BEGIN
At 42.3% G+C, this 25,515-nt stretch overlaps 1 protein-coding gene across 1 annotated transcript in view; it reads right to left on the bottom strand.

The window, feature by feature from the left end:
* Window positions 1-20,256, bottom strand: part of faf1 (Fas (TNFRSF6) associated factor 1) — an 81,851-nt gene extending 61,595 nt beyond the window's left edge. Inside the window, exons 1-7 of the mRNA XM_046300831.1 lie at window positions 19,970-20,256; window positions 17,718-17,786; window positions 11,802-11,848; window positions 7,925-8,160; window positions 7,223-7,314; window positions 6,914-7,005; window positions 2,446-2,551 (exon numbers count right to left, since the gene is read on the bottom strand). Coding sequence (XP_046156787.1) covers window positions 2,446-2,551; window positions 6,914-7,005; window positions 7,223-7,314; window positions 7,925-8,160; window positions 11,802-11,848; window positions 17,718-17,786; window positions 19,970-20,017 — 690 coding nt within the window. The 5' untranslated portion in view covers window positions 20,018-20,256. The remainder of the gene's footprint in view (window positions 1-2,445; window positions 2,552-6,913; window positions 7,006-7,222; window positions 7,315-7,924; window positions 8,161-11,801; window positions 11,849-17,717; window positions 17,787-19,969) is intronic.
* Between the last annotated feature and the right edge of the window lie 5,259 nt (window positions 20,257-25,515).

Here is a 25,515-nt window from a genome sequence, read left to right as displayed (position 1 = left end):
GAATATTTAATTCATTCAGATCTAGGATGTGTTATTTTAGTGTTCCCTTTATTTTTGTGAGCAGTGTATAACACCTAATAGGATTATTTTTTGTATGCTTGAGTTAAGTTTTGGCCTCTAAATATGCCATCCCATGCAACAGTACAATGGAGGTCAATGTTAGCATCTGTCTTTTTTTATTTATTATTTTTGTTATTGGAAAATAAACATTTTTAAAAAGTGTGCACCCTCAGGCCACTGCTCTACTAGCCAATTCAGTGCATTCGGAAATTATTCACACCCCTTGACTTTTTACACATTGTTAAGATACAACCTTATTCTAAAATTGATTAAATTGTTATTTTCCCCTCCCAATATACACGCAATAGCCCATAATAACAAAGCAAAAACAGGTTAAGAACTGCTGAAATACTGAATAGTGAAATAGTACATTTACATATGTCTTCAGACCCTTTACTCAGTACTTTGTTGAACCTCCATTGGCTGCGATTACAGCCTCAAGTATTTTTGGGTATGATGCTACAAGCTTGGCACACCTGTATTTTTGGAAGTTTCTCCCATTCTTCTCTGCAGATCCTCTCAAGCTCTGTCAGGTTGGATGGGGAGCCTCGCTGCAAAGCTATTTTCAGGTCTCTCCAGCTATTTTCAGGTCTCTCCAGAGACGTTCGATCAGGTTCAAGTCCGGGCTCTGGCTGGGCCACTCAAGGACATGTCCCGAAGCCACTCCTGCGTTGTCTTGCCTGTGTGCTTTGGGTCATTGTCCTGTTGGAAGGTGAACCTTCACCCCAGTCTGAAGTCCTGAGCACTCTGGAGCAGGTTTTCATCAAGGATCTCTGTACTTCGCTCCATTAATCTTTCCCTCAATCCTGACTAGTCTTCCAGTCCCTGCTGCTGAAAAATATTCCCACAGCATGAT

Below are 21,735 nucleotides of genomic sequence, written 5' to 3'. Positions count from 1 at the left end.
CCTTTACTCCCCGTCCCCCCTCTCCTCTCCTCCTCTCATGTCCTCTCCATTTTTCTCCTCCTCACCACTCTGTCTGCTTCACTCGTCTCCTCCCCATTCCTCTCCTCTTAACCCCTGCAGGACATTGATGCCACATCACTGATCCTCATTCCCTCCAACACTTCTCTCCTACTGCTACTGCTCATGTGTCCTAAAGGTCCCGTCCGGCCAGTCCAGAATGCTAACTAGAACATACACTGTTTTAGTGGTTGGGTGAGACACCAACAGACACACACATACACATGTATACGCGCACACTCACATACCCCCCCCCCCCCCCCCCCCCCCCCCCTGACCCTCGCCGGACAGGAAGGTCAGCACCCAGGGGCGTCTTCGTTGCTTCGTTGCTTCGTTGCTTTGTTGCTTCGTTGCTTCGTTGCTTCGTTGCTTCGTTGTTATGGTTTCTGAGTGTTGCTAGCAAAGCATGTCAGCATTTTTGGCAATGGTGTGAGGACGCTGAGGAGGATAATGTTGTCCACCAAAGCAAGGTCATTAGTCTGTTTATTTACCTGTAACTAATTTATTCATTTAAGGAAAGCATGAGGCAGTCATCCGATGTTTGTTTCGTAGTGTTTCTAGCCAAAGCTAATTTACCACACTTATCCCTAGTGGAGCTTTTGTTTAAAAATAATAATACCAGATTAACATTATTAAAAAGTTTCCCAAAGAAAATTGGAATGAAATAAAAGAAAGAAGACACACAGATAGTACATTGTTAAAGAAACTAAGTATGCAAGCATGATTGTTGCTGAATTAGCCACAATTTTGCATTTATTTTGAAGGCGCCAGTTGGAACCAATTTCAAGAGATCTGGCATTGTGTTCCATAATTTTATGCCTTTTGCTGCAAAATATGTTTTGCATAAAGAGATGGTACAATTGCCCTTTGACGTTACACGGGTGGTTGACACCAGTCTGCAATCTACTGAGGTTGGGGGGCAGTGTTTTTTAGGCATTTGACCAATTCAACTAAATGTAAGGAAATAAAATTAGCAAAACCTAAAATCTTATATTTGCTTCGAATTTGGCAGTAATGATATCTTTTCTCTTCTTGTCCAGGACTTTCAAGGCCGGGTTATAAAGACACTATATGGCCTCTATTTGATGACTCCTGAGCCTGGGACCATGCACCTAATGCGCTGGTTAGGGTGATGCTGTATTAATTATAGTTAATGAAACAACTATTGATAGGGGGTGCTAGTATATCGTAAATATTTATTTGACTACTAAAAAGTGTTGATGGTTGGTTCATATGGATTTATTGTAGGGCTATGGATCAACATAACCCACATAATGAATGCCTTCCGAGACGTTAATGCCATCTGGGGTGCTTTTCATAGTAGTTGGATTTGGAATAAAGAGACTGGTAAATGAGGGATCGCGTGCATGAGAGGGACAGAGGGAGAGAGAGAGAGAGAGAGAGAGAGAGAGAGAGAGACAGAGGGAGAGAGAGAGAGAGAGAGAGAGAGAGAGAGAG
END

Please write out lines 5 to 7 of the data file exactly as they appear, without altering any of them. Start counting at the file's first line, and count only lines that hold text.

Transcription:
Here is a 25,515-nt window from a genome sequence, read left to right as displayed (position 1 = left end):
GAATATTTAATTCATTCAGATCTAGGATGTGTTATTTTAGTGTTCCCTTTATTTTTGTGAGCAGTGTATAACACCTAATAGGATTATTTTTTGTATGCTTGAGTTAAGTTTTGGCCTCTAAATATGCCATCCCATGCAACAGTACAATGGAGGTCAATGTTAGCATCTGTCTTTTTTTATTTATTATTTTTGTTATTGGAAAATAAACATTTTTAAAAAGTGTGCACCCTCAGGCCACTGCTCTACTAGCCAATTCAGTGCATTCGGAAATTATTCACACCCCTTGACTTTTTACACATTGTTAAGATACAACCTTATTCTAAAATTGATTAAATTGTTATTTTCCCCTCCCAATATACACGCAATAGCCCATAATAACAAAGCAAAAACAGGTTAAGAACTGCTGAAATACTGAATAGTGAAATAGTACATTTACATATGTCTTCAGACCCTTTACTCAGTACTTTGTTGAACCTCCATTGGCTGCGATTACAGCCTCAAGTATTTTTGGGTATGATGCTACAAGCTTGGCACACCTGTATTTTTGGAAGTTTCTCCCATTCTTCTCTGCAGATCCTCTCAAGCTCTGTCAGGTTGGATGGGGAGCCTCGCTGCAAAGCTATTTTCAGGTCTCTCCAGCTATTTTCAGGTCTCTCCAGAGACGTTCGATCAGGTTCAAGTCCGGGCTCTGGCTGGGCCACTCAAGGACATGTCCCGAAGCCACTCCTGCGTTGTCTTGCCTGTGTGCTTTGGGTCATTGTCCTGTTGGAAGGTGAACCTTCACCCCAGTCTGAAGTCCTGAGCACTCTGGAGCAGGTTTTCATCAAGGATCTCTGTACTTCGCTCCATTAATCTTTCCCTCAATCCTGACTAGTCTTCCAGTCCCTGCTGCTGAAAAATATTCCCACAGCATGAT

Below are 21,735 nucleotides of genomic sequence, written 5' to 3'. Positions count from 1 at the left end.